Patients taking opioids and barbiturates for their migraines also reported a lower quality of life than patients taking triptans, according to the survey. Patients taking these drugs were twice as likely as patients on triptans to say that migraines “always” limited their ability to exercise or play sports (35% vs. 14%), engage in sexual activity (33% vs. 17%), drive a car (28% vs. 14%), spend time with family and friends (28% vs. 8%) or simply get out of the house (33% vs. 15%).

Though many patients are prescribed barbiturates and opioids for their migraines, the majority indicated that they prefer their migraine medication to be FDA approved for the disease, not addictive and have few side effects. Seven out of ten patients (72%) surveyed said it’s “extremely” or “very” important that their prescription medications not be addictive, and eight out of ten patients (79%) said it’s “extremely”
or “very” important that their prescription medication have only minor side effects. Sixty-five percent said it’s important that their migraine medication be approved by the FDA to treat the disease.

Frova for Menstrual Migraine
Endo’s Menstrual Migraine Treatment Better Than Placebo in Study

Endo Pharmaceuticals said that its Frova 2.5mg tablets reduced the frequency and severity of difficult-to-treat menstrual migraine in women when used as a six-day preventative regimen.

Predicting Botox ‘s Effectiveness
Cutaneous Allodynia Predicts Response to Botulinum Toxin Type A in Migraine Patients

Botulinum toxin type A has been reported to be effective in preventing migraine attacks in some patients but not in others.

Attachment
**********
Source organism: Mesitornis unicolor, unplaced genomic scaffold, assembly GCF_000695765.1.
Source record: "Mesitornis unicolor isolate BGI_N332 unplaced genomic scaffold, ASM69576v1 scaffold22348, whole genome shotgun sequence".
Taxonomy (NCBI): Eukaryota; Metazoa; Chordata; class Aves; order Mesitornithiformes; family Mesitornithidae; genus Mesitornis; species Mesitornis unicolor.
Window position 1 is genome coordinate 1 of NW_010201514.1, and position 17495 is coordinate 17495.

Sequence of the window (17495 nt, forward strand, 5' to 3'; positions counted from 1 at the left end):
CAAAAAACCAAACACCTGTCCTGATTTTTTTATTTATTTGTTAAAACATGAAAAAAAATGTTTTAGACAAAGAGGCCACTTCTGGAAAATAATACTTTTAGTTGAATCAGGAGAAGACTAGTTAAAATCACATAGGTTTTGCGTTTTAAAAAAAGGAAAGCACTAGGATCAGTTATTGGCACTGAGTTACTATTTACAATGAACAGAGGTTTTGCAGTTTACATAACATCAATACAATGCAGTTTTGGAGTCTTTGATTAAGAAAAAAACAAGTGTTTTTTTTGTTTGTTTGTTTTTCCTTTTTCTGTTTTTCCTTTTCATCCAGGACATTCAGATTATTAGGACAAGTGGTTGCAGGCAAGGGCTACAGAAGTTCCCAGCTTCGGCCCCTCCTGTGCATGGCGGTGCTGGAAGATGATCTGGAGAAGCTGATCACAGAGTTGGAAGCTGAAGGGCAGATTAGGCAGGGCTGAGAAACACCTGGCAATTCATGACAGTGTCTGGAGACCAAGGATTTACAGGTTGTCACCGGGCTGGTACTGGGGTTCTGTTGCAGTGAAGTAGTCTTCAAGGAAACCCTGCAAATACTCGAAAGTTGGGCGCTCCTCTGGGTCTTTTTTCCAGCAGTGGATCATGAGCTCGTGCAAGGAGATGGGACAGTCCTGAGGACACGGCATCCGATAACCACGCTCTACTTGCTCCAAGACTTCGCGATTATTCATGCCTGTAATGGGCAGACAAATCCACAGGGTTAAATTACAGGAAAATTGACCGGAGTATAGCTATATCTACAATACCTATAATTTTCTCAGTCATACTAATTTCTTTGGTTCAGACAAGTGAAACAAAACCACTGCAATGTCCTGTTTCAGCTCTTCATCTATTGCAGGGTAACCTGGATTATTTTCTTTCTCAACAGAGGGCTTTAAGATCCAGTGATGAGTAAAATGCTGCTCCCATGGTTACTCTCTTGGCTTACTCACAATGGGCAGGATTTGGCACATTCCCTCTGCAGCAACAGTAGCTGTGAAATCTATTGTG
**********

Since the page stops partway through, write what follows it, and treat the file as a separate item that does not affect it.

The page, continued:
[R]esearchers found that patients with cutaneous allodynia had experienced significant reductions (P <.01) in migraine frequency and number of headache days in response to botulinum toxin type A, whereas patients without cutaneous allodynia had no such improvement in symptoms.

[I]nvestigators concluded that cutaneous allodynia could be used to predict which migraine patients are likely to respond to prophylactic therapy with botulinum toxin.

DHE Relieves Skin Sensitivity (Allodynia)
Migraine With Skin Sensitivity Eased By Older Drug

Dihydroergotamine or DHE, an established drug for migraine, works well even when the attack is accompanied by super-sensitivity to touch or heat and cold, according to researchers.

Many migraine sufferers get relief from the newer drugs known as triptans, but these are less effective when people also have heightened skin sensitivity. This condition, called cutaneous allodynia, makes even a light touch to the face or neck feel painful.

“Unlike triptans, DHE works in the presence of allodynia, any time in the migraine attack,” lead investigator Dr. Stephen D. Silberstein told Reuters Health.

Migraine Preventives
Migraines: Symptoms Disappear With The Right Prevention

According to Greek researchers, migraine sufferers can eliminate symptoms altogether if they take higher doses of anti-migraine medicine for a longer period of time than is now customary. Another team of researchers has found that certain psychopharmaceuticals could serve as a new therapy option for persistent chronic headaches.

“In treating migraines, optimizing the effect of already available agents is at least as important a task as developing new substances.”

I’m a little wary of this article, but wanted you to know about it. Take it with a grain of salt.